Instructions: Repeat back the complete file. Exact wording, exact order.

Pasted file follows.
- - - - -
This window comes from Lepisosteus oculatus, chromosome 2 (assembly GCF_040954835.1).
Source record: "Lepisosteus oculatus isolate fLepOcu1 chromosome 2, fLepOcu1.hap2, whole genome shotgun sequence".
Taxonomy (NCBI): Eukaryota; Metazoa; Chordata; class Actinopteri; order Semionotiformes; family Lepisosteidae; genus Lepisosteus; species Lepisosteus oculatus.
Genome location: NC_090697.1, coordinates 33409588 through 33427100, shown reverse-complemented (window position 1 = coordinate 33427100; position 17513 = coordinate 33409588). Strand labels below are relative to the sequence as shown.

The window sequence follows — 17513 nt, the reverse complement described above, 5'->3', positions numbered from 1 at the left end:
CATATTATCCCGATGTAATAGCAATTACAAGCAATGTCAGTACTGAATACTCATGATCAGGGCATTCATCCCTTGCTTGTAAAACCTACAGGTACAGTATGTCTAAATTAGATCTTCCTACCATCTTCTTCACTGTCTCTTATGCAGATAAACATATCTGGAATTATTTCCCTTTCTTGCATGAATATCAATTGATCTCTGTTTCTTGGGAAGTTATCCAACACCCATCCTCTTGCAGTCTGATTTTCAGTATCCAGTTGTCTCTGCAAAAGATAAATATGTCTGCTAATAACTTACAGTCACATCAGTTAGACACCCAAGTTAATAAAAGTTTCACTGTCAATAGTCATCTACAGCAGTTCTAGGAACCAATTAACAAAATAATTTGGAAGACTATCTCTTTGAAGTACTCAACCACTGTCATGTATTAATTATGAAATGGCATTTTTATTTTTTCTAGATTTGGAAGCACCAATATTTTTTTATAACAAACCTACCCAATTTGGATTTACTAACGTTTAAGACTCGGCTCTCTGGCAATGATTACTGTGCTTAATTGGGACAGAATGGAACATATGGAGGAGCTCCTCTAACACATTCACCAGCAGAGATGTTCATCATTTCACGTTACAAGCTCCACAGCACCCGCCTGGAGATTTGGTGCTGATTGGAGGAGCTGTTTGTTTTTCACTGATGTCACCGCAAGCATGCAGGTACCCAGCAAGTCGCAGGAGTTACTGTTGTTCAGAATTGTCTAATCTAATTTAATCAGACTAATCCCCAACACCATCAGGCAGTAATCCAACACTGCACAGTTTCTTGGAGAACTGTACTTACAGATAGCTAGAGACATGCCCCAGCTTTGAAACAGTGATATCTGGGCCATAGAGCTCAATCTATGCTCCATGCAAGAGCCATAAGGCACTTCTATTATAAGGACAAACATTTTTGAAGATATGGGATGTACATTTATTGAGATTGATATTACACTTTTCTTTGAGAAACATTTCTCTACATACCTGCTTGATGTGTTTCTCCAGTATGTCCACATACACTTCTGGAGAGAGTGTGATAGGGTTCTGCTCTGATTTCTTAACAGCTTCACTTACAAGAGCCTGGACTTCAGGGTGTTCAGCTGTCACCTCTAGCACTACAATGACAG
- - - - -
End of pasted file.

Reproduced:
This window comes from Lepisosteus oculatus, chromosome 2 (assembly GCF_040954835.1).
Source record: "Lepisosteus oculatus isolate fLepOcu1 chromosome 2, fLepOcu1.hap2, whole genome shotgun sequence".
Taxonomy (NCBI): Eukaryota; Metazoa; Chordata; class Actinopteri; order Semionotiformes; family Lepisosteidae; genus Lepisosteus; species Lepisosteus oculatus.
Genome location: NC_090697.1, coordinates 33409588 through 33427100, shown reverse-complemented (window position 1 = coordinate 33427100; position 17513 = coordinate 33409588). Strand labels below are relative to the sequence as shown.

The window sequence follows — 17513 nt, the reverse complement described above, 5'->3', positions numbered from 1 at the left end:
CATATTATCCCGATGTAATAGCAATTACAAGCAATGTCAGTACTGAATACTCATGATCAGGGCATTCATCCCTTGCTTGTAAAACCTACAGGTACAGTATGTCTAAATTAGATCTTCCTACCATCTTCTTCACTGTCTCTTATGCAGATAAACATATCTGGAATTATTTCCCTTTCTTGCATGAATATCAATTGATCTCTGTTTCTTGGGAAGTTATCCAACACCCATCCTCTTGCAGTCTGATTTTCAGTATCCAGTTGTCTCTGCAAAAGATAAATATGTCTGCTAATAACTTACAGTCACATCAGTTAGACACCCAAGTTAATAAAAGTTTCACTGTCAATAGTCATCTACAGCAGTTCTAGGAACCAATTAACAAAATAATTTGGAAGACTATCTCTTTGAAGTACTCAACCACTGTCATGTATTAATTATGAAATGGCATTTTTATTTTTTCTAGATTTGGAAGCACCAATATTTTTTTATAACAAACCTACCCAATTTGGATTTACTAACGTTTAAGACTCGGCTCTCTGGCAATGATTACTGTGCTTAATTGGGACAGAATGGAACATATGGAGGAGCTCCTCTAACACATTCACCAGCAGAGATGTTCATCATTTCACGTTACAAGCTCCACAGCACCCGCCTGGAGATTTGGTGCTGATTGGAGGAGCTGTTTGTTTTTCACTGATGTCACCGCAAGCATGCAGGTACCCAGCAAGTCGCAGGAGTTACTGTTGTTCAGAATTGTCTAATCTAATTTAATCAGACTAATCCCCAACACCATCAGGCAGTAATCCAACACTGCACAGTTTCTTGGAGAACTGTACTTACAGATAGCTAGAGACATGCCCCAGCTTTGAAACAGTGATATCTGGGCCATAGAGCTCAATCTATGCTCCATGCAAGAGCCATAAGGCACTTCTATTATAAGGACAAACATTTTTGAAGATATGGGATGTACATTTATTGAGATTGATATTACACTTTTCTTTGAGAAACATTTCTCTACATACCTGCTTGATGTGTTTCTCCAGTATGTCCACATACACTTCTGGAGAGAGTGTGATAGGGTTCTGCTCTGATTTCTTAACAGCTTCACTTACAAGAGCCTGGACTTCAGGGTGTTCAGCTGTCACCTCTAGCACTACAATGACAG